The DLR and the ESG rely on the DVS to provide L2 forwarding services for dvPortgroups (both VXLAN and VLAN based) for end-to end connectivity to work.

This means L2 that forwarding services that are connected to DLR or ESG must be configured and operational. In the NSX installation process, these services are provided by “Host Preparation” and “Logical Network Preparation.”

When creating transport zones on multi-cluster DVS configurations, make sure that all clusters in the selected DVS are included under the transport zone. This ensures that the DLR is available on all clusters where DVS dvPortgroups are available.

When a transport zone is aligned with DVS boundary, the DLR instance is created correctly.

Figure 1. Transport Zone Correctly Aligned to DVS Boundary

When a transport zone is not aligned to the DVS boundary, the scope of logical switches (5001, 5002 and 5003) and the DLR instances that these logical switches are connected to becomes disjointed, causing VMs in cluster Comp A to have no access to DLR LIFs.

In the diagram above, DVS “Compute_DVS” covers two clusters, “Comp A” and “Comp B”. The “Global-Transport-Zone” includes both “Comp A” and “Comp B.”

This results in correct alignment between the scope of Logical Switches (5001, 5002, and 5003), and the DLR instance created on all hosts in all clusters where these Logical Switches are present.

Now, let’s look at an alternative situation, where the Transport Zone was not configured to include cluster “Comp A”:

Figure 2. Transport Zone Misaligned with DVS Boundary

In this case, VMs running on cluster “Comp A” have full access to all logical switches. This is because logical switches are represented by dvPortgoups on hosts, and dvProtgroups are a DVS-wide construct. In our sample environment, “Compute_DVS” covers both “Comp A” an “Comp B."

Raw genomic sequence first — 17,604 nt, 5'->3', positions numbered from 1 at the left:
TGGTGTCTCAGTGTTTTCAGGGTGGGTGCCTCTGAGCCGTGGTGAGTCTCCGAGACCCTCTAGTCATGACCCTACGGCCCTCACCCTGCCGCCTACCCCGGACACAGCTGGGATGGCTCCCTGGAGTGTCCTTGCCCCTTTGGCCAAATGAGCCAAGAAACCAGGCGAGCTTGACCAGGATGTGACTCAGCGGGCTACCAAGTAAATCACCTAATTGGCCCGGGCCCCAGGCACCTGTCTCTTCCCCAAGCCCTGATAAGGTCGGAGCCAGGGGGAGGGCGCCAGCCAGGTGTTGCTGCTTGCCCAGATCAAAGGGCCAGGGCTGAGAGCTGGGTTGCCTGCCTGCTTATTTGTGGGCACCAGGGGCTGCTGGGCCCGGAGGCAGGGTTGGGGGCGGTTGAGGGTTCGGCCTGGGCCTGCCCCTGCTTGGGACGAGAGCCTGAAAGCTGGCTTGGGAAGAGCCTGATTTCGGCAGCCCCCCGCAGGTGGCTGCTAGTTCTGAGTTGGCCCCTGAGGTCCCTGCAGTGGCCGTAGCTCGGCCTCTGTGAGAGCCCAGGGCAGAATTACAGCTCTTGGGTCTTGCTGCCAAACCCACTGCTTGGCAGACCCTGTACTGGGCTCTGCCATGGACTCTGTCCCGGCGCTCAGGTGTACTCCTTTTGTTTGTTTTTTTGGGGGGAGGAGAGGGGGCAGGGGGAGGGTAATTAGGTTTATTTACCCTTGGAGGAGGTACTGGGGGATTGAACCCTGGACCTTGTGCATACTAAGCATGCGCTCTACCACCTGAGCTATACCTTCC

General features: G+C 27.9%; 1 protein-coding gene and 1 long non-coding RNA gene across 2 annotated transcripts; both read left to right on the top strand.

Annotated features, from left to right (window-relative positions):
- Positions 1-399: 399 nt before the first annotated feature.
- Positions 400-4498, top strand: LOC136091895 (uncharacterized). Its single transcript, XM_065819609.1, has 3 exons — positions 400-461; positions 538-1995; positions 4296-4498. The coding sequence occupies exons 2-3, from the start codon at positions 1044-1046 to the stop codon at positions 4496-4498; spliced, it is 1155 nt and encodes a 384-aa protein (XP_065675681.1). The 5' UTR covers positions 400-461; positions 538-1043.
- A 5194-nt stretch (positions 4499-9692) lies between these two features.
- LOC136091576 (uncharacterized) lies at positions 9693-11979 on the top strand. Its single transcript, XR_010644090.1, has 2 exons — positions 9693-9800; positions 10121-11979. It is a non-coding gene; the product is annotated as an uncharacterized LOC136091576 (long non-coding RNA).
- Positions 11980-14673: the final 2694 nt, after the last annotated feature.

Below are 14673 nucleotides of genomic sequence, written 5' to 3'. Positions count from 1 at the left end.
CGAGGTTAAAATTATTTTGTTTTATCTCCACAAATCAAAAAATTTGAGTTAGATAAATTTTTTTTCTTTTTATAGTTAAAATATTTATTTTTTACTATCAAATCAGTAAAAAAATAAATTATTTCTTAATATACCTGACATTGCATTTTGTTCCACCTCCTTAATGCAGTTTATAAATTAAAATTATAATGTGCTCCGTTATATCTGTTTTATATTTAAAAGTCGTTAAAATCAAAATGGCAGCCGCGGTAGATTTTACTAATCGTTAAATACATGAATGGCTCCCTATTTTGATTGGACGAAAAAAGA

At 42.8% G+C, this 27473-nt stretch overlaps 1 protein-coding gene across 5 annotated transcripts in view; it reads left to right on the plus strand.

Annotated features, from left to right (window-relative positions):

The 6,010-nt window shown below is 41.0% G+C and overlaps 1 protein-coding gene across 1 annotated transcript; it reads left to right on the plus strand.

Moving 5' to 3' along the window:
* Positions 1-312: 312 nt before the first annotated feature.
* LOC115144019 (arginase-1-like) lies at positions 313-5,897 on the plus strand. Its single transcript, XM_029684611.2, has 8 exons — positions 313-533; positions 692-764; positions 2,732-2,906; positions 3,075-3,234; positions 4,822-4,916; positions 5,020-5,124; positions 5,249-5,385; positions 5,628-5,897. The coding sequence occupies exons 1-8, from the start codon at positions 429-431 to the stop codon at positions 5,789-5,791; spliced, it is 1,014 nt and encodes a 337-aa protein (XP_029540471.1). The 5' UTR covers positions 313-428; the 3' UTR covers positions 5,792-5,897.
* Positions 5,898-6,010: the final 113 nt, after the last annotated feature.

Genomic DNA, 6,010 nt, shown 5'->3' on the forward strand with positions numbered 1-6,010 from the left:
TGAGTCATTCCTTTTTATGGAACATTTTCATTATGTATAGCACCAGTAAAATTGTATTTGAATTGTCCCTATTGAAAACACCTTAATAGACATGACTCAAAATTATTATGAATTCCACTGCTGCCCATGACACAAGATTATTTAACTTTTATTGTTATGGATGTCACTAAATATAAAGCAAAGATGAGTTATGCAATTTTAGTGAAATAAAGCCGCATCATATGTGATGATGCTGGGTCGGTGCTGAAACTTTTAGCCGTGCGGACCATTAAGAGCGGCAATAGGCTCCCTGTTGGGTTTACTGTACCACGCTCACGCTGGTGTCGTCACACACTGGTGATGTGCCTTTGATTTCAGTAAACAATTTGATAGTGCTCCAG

DLR instances, however, are created in strict alignment with the transport zone scope, which means no DLR instance will be created on hosts in “Comp A."

As the result, VM “web1” will be able to reach VMs “web2” and “LB” because they are on the same logical switch, but VMs “app1” and “db1” will not be able to communicate with anything.

The DLR relies on the Controller Cluster to function, while the ESG does not. Make sure that the Controller Cluster is up and available before creating or changing a DLR configuration.

If the DLR is to be connected to VLAN dvPortgroups, ensure that ESXi hosts with the DLR configured can reach each other on UDP/6999 for DLR VLAN-based ARP proxy to work.


  • A given DLR instance cannot be connected to logical switches that exist in different transport zones. This is to ensure all logical switches and DLR instances are aligned.

  • The DLR cannot be connected to VLAN-backed portgroups, if that DLR is connected to logical switches spanning more than one DVS. As above, this is to ensure correct alignment of DLR instances with logical switches and dvPortgroups across hosts.

  • When selecting placement of the DLR Control VM, avoid placing it on the same host as one or more of its upstream ESGs by using DRS anti-affinity rules if they are in the same cluster. This is to reduce the impact of host failure on DLR forwarding.

  • OSPF can be enabled only on a single Uplink (but supports multiple adjacencies). BGP, on other hand, can be enabled on multiple Uplink interfaces, where it is necessary.